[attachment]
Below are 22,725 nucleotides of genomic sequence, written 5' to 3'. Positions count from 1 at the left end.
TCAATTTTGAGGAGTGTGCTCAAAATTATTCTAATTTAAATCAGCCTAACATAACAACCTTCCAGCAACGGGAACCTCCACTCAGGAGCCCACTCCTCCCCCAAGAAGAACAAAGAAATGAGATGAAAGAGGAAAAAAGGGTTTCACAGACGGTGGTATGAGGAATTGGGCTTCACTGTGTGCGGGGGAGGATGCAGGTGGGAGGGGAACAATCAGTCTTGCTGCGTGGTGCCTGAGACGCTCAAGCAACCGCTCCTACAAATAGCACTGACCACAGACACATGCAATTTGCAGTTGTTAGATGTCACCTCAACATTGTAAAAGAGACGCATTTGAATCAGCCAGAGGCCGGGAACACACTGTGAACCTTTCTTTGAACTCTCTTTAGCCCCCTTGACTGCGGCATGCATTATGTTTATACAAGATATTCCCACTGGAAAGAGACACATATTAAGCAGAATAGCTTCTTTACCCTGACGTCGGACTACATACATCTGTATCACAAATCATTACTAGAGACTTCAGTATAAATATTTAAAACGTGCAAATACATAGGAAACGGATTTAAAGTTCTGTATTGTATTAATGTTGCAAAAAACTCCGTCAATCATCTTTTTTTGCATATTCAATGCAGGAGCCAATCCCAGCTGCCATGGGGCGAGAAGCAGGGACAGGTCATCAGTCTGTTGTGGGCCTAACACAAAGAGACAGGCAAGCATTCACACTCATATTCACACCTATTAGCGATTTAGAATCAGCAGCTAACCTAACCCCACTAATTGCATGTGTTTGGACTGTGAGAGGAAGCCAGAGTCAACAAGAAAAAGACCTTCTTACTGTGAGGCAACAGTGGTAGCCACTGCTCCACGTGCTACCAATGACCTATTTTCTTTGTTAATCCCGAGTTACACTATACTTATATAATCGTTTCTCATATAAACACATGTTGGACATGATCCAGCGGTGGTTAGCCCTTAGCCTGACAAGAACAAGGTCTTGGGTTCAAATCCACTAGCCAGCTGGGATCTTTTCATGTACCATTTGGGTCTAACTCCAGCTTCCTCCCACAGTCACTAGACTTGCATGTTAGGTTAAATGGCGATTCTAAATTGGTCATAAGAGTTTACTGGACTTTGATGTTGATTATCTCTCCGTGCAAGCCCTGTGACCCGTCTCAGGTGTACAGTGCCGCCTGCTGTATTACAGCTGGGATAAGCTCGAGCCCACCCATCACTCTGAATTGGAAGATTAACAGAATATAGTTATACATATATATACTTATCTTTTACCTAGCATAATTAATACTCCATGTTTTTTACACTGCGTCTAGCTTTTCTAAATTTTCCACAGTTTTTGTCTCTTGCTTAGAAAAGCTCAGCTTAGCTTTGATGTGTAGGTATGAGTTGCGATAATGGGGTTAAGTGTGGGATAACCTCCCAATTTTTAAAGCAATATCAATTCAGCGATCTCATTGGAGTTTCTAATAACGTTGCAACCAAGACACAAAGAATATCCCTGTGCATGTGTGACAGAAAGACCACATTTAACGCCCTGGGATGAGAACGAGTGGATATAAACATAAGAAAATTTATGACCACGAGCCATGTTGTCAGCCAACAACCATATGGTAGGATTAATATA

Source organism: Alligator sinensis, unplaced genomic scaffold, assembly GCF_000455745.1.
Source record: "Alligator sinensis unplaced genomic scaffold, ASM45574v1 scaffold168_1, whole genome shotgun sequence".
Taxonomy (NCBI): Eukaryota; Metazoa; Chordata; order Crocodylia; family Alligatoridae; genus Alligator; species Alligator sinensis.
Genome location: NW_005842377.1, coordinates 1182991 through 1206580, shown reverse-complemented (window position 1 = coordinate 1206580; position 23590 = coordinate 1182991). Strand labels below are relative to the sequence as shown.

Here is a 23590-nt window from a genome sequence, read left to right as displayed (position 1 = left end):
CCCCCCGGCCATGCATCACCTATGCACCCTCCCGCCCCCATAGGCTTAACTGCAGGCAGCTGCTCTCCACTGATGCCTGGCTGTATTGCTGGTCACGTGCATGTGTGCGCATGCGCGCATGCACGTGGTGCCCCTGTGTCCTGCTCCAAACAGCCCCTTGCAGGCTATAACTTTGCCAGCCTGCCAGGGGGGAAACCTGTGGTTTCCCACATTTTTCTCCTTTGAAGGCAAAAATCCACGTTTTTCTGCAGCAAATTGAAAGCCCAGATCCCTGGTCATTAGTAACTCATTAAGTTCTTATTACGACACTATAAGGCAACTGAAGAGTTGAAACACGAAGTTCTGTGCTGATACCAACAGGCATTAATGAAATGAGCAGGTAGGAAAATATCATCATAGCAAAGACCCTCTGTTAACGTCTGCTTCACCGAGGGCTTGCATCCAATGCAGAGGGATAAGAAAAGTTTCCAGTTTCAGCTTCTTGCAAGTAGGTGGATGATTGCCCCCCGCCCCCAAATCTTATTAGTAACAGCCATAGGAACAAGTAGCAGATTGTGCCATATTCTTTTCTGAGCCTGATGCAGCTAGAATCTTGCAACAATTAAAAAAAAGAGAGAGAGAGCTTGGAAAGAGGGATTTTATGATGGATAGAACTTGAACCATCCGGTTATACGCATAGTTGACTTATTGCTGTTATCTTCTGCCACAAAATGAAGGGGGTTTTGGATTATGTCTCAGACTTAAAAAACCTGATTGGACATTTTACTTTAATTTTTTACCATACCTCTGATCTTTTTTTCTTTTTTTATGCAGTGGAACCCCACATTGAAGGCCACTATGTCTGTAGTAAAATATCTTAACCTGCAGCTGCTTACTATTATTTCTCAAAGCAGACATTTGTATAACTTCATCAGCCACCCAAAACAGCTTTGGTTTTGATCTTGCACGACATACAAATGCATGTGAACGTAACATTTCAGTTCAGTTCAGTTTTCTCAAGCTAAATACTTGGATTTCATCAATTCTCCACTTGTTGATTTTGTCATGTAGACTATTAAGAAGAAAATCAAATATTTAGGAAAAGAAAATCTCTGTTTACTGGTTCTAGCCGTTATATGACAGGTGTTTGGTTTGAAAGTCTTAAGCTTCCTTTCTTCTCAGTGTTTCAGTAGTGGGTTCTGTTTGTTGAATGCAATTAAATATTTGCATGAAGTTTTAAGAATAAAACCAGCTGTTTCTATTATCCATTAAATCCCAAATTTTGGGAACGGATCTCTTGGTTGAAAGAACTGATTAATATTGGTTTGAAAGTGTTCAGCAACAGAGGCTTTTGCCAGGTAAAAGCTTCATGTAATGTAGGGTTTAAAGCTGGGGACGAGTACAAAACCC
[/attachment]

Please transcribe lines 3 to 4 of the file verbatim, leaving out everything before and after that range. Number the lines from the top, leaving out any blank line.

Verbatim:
Source organism: Alligator sinensis, unplaced genomic scaffold, assembly GCF_000455745.1.
Source record: "Alligator sinensis unplaced genomic scaffold, ASM45574v1 scaffold168_1, whole genome shotgun sequence".